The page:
You don’t need to especially be a lover of museums, history, or military history (I wouldn’t consider myself to be!) to enjoy a visit. The exhibits are fascinating and there’s something for all the family. I highly recommend a visit!

© Adele in Slovenia

 

A Taste Radol’ca Family Surprise!

Months of planning and more than a few sleepless nights finally came to fruition last week when I managed to pull off the desired surprise for my father’s 70th birthday.

Despite factors conspiring against me, i.e. a 5 hour delay thanks to an emergency chute being “accidentally deployed” on the Adria flight from Gatwick prior to take-off, and downpours so torrential that even Noah would likely have thrown in the towel, I managed to pull off the not-insignificant feat of surprising my father and getting all my immediate family together in one place for the first time in almost 5 years.

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I therefore have a few people to thank for helping me to make it happen, not least the teams at 2 of the Taste Radol’ca restaurants.

The first ‘thanks’ goes to Graeme from Four Seasons Travel, who played his part in getting my brother, sister-in-law, niece and nephew to the right place at the right time. Once they had been ‘deposited’ into the wine cellar at Grajska Gostilnica, and I received the ‘mission complete’ message, we (my parents and I) headed there to the ‘opening of the wine cellar’, or at least that is what dad believed. Until… SURPRISE! And a big sigh of relief from me that we had all managed to be in the right place at the right time. We soon indulged in our first family dinner together for many years!

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I’ve eaten at Grajska Gostilnica on numerous occasions, however, I had never before been into the wine cellar. Wow, its huge, and a fantastic space. It’s such a shame to see such a vast and special space so underutilised so I now have my thinking cap on as to how to right this. In the meantime, if you are planning any special events, I can highly recommend it as a venue. Thanks to owner Borut and the team for helping with this part of the plan!

Day 2 began with an early start and a full day out (for them, not me!) visiting Postojna Caves, Predjama Castle and the Lipica Stud Farm. I, meanwhile, was hard at work, both working and also preparing for the next part of the surprise –  putting up decorations, rushing back and forth to the shops getting cakes, wine etc. and meeting the caterers booked for the birthday dinner.

Mišo from Joštov Hram in Podnart, another of the Taste Radol’ca restaurants, prepared a wonderful barbecue with enough delicious food to feed half the town (which I was delighted about, since I just love having leftovers for the next day – saves having to cook!). Having someone come to you to cook can’t be beaten for a relaxed family get-together.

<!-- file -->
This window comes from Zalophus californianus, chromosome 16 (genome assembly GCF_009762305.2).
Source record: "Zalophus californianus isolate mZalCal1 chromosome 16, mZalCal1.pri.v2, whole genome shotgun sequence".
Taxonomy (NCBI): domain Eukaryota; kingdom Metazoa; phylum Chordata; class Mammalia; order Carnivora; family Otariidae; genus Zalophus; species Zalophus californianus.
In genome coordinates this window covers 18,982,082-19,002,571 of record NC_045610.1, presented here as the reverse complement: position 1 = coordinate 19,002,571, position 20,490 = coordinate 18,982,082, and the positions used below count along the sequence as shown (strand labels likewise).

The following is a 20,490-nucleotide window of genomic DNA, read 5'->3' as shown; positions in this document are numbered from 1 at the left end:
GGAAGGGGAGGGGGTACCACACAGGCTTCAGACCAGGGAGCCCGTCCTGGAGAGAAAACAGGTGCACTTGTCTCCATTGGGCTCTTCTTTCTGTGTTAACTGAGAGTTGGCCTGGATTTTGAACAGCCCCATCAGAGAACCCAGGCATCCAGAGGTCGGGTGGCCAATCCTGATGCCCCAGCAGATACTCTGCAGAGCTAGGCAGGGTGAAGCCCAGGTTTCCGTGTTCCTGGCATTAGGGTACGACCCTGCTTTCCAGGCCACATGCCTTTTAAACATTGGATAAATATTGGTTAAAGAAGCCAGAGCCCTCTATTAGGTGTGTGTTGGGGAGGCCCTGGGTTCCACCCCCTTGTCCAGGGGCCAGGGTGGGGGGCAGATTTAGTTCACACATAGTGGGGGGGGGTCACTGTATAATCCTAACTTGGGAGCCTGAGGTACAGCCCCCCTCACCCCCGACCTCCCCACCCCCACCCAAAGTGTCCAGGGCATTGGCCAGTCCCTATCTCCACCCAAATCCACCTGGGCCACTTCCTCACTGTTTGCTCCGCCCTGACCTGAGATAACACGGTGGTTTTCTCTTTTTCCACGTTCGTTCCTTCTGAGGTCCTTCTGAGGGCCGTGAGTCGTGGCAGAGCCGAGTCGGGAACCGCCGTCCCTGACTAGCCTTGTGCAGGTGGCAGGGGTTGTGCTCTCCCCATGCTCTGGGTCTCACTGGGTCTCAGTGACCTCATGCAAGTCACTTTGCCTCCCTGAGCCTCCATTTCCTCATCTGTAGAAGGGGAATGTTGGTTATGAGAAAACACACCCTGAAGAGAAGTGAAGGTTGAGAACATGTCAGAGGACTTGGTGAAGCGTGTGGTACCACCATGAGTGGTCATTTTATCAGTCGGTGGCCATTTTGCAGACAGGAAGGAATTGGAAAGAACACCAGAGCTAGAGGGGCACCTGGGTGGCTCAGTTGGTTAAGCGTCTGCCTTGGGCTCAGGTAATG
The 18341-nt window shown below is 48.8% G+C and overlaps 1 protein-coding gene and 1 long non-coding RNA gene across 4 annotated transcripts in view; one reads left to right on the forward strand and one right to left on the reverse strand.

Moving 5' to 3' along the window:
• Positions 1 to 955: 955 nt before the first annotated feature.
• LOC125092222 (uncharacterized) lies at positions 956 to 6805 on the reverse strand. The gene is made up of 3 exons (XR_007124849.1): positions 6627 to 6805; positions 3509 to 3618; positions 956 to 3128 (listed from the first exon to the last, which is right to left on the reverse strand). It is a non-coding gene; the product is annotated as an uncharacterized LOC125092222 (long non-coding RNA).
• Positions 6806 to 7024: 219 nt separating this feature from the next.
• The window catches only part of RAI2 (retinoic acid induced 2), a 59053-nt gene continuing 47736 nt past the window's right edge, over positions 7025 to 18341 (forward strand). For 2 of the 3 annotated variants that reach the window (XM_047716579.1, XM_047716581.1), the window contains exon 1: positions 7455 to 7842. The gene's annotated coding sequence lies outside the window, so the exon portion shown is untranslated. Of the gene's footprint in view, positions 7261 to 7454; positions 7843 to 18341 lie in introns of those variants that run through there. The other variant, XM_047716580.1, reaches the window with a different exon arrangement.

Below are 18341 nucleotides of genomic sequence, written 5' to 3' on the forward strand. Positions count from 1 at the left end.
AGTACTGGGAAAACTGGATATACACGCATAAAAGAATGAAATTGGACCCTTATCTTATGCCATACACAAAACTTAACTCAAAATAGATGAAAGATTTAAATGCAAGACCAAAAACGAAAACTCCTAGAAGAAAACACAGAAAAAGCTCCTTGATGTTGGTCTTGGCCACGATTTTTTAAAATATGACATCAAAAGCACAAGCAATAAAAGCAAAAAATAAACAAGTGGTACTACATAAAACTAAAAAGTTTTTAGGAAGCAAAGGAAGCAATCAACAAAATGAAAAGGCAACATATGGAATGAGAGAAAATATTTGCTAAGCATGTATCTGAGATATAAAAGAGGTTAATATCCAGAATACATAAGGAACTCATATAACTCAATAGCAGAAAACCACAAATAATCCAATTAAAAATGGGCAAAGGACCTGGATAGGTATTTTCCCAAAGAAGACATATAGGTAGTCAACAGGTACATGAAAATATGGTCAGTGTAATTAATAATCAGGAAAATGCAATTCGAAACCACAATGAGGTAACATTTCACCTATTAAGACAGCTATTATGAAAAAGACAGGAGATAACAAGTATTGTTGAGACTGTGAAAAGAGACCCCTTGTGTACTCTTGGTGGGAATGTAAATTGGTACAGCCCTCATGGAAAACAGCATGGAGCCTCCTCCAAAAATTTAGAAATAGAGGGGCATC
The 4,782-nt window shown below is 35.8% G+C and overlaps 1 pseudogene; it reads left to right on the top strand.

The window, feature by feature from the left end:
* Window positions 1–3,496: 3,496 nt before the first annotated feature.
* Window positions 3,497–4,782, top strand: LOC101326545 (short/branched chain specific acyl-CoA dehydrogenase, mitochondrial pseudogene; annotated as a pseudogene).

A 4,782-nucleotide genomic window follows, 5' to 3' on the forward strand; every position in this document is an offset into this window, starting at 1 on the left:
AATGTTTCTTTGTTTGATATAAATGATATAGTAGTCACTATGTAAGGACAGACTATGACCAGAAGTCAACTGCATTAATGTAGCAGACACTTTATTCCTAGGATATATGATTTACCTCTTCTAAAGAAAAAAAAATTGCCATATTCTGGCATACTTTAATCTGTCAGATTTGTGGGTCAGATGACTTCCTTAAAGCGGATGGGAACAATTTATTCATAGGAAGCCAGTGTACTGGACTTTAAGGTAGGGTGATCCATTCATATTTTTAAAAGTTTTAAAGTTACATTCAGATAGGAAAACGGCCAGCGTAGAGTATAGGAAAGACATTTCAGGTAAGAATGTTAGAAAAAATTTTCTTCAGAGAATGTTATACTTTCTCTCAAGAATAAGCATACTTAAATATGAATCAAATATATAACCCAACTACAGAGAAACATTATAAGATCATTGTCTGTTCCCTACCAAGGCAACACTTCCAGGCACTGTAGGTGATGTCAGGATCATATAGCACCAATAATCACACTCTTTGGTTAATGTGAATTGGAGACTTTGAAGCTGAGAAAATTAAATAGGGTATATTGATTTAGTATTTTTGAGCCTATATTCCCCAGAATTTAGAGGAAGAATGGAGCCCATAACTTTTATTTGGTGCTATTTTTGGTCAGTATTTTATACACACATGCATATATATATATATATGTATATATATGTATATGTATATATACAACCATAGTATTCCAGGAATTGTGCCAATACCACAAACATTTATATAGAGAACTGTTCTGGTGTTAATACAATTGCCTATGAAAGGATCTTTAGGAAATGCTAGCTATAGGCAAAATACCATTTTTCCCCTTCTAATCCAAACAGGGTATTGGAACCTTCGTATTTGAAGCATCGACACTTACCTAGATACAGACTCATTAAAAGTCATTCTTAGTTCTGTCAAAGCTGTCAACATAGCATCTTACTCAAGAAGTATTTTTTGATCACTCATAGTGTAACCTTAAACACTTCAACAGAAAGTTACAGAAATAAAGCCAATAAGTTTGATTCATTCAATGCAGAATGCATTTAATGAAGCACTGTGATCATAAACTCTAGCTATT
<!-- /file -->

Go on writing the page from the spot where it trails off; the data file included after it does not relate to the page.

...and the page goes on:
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We started with 2 original-flavoured ‘pogaca‘, a special round-shaped bread, here topped with cheese and poppy seeds, the other with onion and pancetta.

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Next came an excellent risotto, by which time we were almost full to bursting but still had the main course to come! Main course consisted of an excellent selection of grilled meats and fish, salads and typical accompaniments.

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Somehow we even found room to indulge in traditional homemade walnut potica – thanks Anja!

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Mišo took care of everything, bringing all the equipment, crockery, cutlery etc., leaving us free to talk, eat, and play. So, all in all we had a blast and here’s Dad trying out a hoverboard on his 70th birthday proving that age need not be a barrier!

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Whilst here the family also, amongst other outings, visited Ljubljana, took a ride on the Radol’ca Hop-On Hop-Off tourist bus (Tuesdays and Thursdays until the end of August – http://www.radolca.si/en/hop-on-hop-off-radolca/, visited the Medieval Market in Radovljica, and, for the icing on the cake as a special treat for his birthday, I bought my parents a stay at Chateau Lambergh in Dvorska Vas for the final 2 nights of their stay.

Photo: Primoz Černe

You can see a whole gallery of photos of the Medieval Day, courtesy of Primož Černe, here – https://goo.gl/photos/xq4vCFgVeP4vQbmy7

Now life returns to ‘normal’ and, as ever, it was sad to see them go, but here’s hoping it won’t take 5 years for us all to be together again in the same place. Come back soon! xxx

© Adele in Slovenia

 

 

 

 

 

Spas, Caves, Eats and Other Rainy (and Not So Rainy) Day Ideas!